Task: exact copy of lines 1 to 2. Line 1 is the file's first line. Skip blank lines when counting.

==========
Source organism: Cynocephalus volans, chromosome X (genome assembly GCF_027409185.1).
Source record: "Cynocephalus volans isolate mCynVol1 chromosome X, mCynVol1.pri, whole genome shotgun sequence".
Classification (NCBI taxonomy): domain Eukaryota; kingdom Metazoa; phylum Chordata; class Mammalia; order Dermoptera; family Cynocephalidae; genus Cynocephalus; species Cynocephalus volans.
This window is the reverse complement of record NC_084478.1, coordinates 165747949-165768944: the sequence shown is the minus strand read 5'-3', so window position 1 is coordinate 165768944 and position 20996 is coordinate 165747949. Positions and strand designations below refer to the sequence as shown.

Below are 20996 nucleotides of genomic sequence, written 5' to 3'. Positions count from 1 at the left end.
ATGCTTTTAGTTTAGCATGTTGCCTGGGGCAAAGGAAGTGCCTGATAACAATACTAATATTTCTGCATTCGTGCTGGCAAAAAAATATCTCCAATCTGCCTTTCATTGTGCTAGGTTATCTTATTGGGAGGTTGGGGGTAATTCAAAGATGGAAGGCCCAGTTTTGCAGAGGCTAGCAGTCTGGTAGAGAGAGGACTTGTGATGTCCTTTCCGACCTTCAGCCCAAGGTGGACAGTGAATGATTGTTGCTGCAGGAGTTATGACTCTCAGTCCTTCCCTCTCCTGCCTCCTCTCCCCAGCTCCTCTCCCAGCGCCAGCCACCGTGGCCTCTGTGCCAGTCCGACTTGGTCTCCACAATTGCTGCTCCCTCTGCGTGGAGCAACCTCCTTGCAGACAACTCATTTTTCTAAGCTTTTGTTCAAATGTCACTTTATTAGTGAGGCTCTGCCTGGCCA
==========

Source organism: Cynocephalus volans, chromosome X (genome assembly GCF_027409185.1).
Source record: "Cynocephalus volans isolate mCynVol1 chromosome X, mCynVol1.pri, whole genome shotgun sequence".